Friday, July 8, 2016

11 Cops Shot, 4 Cops Dead At Protest For Recent Murders of Unarmed Black Men Killed by Police Officers

 Dallas police respond after shots were fired at a Black Lives Matter rally in downtown Dallas on Thursday, July 7, 2016. Dallas protestors rallied in the aftermath of the killing of Alton Sterling by police officers in Baton Rouge, La. and Philando Castile, who was killed by police less than 48 hours later in Minnesota. [Smiley N. Pool | Dallas Morning News via AP]

DALLAS — Two snipers apparently shot 11 police officers during protests in Dallas on Thursday night and four officers are dead, the city's police chief said in a statement.

A statement from Dallas Police Chief David Brown released by a city spokeswoman said "it appears that two snipers shot 10 police officers from elevated positions during the protest/rally."

The gunfire broke out around 8:45 p.m. CST Thursday while hundreds of people were gathered to protest fatal police shootings this week in Baton Rouge, La., and suburban St. Paul, Minn.

The statement said three officers are dead, two are in surgery and three are in critical condition.

"An intensive search" for suspects is currently under way, it said. No one is in custody.

Live TV video showed protesters marching along a street in downtown, about half a mile from City Hall, when the shots erupted and the crowd scattered, seeking cover.

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Protests erupted in Minnesota overnight after a man was fatally shot by police during a traffic stop in front of his girlfriend and a child.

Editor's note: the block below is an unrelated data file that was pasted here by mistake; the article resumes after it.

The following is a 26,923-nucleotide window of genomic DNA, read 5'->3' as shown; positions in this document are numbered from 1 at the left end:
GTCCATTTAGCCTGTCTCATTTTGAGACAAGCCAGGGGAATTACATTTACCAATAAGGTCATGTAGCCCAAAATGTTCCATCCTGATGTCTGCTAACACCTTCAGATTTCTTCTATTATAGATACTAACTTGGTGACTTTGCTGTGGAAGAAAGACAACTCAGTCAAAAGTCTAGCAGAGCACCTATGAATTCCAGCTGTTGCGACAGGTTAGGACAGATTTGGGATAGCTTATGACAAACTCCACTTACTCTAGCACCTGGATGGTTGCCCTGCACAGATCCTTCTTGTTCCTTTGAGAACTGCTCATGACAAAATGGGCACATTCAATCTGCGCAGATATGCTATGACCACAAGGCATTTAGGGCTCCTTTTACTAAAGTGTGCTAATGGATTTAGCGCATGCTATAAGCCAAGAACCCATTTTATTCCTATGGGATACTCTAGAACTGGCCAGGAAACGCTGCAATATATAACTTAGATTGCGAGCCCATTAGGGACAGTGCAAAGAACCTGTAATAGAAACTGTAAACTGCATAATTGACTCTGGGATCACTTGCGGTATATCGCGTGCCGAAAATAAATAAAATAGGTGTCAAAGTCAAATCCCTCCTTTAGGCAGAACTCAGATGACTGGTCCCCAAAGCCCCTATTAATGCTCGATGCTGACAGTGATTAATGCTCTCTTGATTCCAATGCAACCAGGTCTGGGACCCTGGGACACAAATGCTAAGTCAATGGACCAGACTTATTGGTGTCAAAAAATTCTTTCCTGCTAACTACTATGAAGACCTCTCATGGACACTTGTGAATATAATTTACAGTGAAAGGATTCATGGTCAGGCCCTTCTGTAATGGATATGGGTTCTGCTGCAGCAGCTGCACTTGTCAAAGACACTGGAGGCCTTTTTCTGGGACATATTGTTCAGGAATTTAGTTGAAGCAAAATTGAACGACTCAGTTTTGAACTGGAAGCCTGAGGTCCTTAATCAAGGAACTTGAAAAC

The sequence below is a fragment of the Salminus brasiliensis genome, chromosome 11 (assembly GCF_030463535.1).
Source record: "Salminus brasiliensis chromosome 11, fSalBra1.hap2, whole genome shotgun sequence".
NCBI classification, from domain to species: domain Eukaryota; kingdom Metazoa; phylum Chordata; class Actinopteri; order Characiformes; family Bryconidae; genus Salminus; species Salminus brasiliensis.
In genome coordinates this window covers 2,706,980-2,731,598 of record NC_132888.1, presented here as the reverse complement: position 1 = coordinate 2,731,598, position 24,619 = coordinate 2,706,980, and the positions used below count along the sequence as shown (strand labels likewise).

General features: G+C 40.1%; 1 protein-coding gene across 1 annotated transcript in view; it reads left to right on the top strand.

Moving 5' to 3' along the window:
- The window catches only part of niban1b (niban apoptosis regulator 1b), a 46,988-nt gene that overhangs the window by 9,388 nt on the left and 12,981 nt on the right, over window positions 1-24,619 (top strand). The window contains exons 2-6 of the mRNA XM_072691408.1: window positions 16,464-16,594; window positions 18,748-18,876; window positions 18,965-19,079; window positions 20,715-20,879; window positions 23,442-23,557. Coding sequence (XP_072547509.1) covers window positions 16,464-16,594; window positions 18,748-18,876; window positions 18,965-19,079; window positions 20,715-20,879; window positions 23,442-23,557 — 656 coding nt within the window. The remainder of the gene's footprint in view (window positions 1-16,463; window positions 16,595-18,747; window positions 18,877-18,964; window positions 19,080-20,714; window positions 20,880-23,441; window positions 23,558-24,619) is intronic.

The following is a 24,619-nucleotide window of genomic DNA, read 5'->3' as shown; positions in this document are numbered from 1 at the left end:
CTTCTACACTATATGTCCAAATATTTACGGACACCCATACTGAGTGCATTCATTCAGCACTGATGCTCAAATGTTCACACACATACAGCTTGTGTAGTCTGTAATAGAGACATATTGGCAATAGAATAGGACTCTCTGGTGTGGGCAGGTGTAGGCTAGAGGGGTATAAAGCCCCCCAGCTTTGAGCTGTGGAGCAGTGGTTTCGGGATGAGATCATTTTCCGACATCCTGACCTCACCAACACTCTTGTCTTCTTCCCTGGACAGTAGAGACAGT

The aftermath of Philando Castile's shooting in Falcon Heights was apparently captured in graphic detail on Facebook video.

Angry crowds gathered outside the governor's mansion as news spread about the death. Castile, 32, was a kitchen supervisor for the St. Paul school district.

His was the second officer-involved shooting to spark protests in just two days, following the death of Alton Sterling in Baton Rouge, Louisiana.

The St. Anthony Police Department confirmed a man was fatally shot during a traffic stop Wednesday night, saying that a handgun was recovered from the scene and that the officer involved has been placed on paid administrative leave.

A woman and her young child were in the car at the time but were unharmed, the department told NBC affiliate KARE11. Police did not identify the victim but his family named him as Philando Castile.

In a Facebook video that appears to show the aftermath of the shooting, a man is seen in a blood-soaked white t-shirt slumped in the driver's seat of a car. The form of what appears to be an officer is at the window, pointing a gun inside.

"Oh my god, please don't tell me that he's gone. Please, officer, don't tell me that you just did this to him," the panicked woman, who identified herself as Castile's girlfriend, can be heard saying.

"He's licensed to carry. He was trying to get out his ID and his wallet out of his pocket and he let the officer know that he was — he had a firearm and he was reaching for his wallet," the woman tells the camera.

Speaking to the bleeding man, the woman says: "Stay with me! We got pulled over for a busted tail-light in the back, and the police just … he's covered. They killed my boyfriend."

The officer is heard saying "I told him not to reach for it!" to which the woman replies: "You told him to get his ID, sir, his driver's license."

"Oh my God, please don't tell me he's dead," the woman says as the wounded man slumps motionless in the seat.

"My daughter just witnessed this," the woman says.

The child is later seen in the video and tries to comfort her crying mother.